Soundgarden Drummer Joins Pearl Jam for Tour

April 17, 1998 12:00 AM ET

In the future, everyone will be the drummer of Pearl Jam for fifteen minutes. Now, it's Matt Cameron's turn to take a ride on the group's drumming carousel. The former Soundgarden percussionist will replace Jack Irons, Pearl Jam's third drummer, effective immediately. He'll make his debut with the grunge denizens beginning June 13 or 14 at the Tibetan Freedom Concert in Washington, D.C., and continue on as the band's skinsman indefinitely, according to a source close to the band. According to another source, Cameron is *not* an official member of Pearl Jam. "He's not joined the band, he's touring with the band," said the source.

During Pearl Jam's infancy, Cameron played drums on early demo versions of classics, like "Alive," "Evenflow" and "Animal." He was also the man behind the drumkit for the Seattle side project Temple of the Dog, which featured members of Pearl Jam and Soundgarden.

According to sources, Irons is simply fed up with touring. He apparently got his fill of the road during the band's recent one-month jaunt through New Zealand and Australia and was dreading an extensive U.S. tour, which begins June 20 in Missoula, Mont. and ends September 18 in Washington, D.C.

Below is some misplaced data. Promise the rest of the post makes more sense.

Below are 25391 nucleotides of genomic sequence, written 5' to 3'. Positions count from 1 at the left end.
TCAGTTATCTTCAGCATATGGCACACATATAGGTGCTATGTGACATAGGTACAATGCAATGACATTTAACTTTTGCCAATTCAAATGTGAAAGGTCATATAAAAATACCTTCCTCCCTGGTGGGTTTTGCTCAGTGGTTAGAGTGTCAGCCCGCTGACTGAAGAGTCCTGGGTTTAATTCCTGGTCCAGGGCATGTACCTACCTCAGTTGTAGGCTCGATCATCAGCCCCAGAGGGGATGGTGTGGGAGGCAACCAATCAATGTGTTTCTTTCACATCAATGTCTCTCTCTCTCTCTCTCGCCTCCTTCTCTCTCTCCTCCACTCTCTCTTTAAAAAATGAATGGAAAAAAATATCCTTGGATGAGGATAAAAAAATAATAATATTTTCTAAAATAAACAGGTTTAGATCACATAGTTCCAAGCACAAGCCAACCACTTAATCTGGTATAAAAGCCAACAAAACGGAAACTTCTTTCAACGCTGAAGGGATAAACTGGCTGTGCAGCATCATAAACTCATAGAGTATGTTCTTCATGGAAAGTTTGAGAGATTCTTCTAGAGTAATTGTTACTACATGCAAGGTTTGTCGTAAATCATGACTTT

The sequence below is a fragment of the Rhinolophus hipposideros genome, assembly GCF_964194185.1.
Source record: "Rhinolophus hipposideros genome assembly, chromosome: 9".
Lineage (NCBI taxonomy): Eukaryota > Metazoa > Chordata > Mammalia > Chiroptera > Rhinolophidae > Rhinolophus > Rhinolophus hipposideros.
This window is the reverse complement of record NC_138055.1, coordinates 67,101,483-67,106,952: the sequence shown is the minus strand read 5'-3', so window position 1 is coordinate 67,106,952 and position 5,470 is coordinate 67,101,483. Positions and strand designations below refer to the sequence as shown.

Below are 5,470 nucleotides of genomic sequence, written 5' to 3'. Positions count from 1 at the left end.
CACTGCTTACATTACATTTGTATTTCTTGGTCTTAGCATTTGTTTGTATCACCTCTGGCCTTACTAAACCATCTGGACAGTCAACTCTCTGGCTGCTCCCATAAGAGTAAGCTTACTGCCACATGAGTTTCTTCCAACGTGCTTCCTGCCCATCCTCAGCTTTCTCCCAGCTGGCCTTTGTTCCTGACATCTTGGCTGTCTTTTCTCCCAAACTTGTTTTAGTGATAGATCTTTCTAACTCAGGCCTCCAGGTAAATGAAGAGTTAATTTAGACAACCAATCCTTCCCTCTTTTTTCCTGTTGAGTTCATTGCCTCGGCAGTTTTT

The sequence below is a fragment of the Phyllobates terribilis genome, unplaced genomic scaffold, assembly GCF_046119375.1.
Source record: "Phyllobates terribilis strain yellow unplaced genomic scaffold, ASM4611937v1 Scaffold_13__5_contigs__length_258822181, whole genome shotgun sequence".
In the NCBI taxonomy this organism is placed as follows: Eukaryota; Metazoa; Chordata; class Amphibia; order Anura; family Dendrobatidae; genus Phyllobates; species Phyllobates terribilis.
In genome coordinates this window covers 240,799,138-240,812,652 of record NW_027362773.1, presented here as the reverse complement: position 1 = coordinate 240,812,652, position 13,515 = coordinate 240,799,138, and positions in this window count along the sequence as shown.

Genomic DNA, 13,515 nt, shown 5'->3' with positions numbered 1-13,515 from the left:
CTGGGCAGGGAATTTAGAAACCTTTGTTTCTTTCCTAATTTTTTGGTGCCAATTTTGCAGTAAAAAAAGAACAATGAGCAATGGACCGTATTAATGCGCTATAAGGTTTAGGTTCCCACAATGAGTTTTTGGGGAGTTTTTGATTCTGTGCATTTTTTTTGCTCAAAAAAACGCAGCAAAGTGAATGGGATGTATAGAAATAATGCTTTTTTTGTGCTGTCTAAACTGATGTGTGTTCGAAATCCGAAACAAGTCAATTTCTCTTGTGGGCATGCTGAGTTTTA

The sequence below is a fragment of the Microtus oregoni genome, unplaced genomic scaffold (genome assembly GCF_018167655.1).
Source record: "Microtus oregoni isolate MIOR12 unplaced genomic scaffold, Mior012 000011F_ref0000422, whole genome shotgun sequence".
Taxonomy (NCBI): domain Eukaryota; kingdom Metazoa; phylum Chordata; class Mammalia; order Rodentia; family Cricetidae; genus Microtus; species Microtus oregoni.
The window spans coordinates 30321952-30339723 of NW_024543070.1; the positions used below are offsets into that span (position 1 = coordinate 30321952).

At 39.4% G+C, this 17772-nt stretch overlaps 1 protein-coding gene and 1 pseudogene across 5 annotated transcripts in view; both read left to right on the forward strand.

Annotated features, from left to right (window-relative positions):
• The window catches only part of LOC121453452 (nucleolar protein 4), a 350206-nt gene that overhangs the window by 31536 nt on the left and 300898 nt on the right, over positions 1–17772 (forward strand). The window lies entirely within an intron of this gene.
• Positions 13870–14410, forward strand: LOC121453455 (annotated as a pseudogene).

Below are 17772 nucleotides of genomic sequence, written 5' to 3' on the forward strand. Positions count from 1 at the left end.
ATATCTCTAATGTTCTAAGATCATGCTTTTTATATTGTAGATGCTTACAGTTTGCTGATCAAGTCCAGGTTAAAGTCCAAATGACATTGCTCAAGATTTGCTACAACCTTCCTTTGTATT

The seminal grunge band rotates drummers like Van Halen does vocalists. First drummer Dave Krusen, who played on the band's debut, Ten, was replaced by Dave Abbruzzese before the band even toured. In 1994, just before the release of Vitalogy, Abbruzzese was booted and replaced by Irons, whose first show with the band was the now-fabled "Self Pollution Radio" broadcast on January 8, 1995.

Abbruzzese now records with Green Romance Orchestra and has been mentioned as a possible replacement for on-again, off-again Guns N' Roses drummer Matt Sorum. Krusen recently replaced Scott Mercado as the drummer for Candlebox.

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Song Stories

“Whoomp! (There It Is)”

Tag Team | 1993

Cecil Glenn — a.k.a., "D.C." — was a cook at Magic City, a nude dance club in Atlanta, when he first heard women shout "Whoomp — there it is!" Inspired by the party chant, he and partner Steve "Roll'n" Gibson wrote a song around it. Undaunted by label rejections, they borrowed $2,500 from Glenn's parents and pressed 800 singles, which quickly sold out in the Atlanta area. A record deal came soon after. Glenn said the song was meant for positive partying. "If you're going to say 'Whoomp there it is,' and you're doing something negative, we'd rather it not have come out of your mouth."

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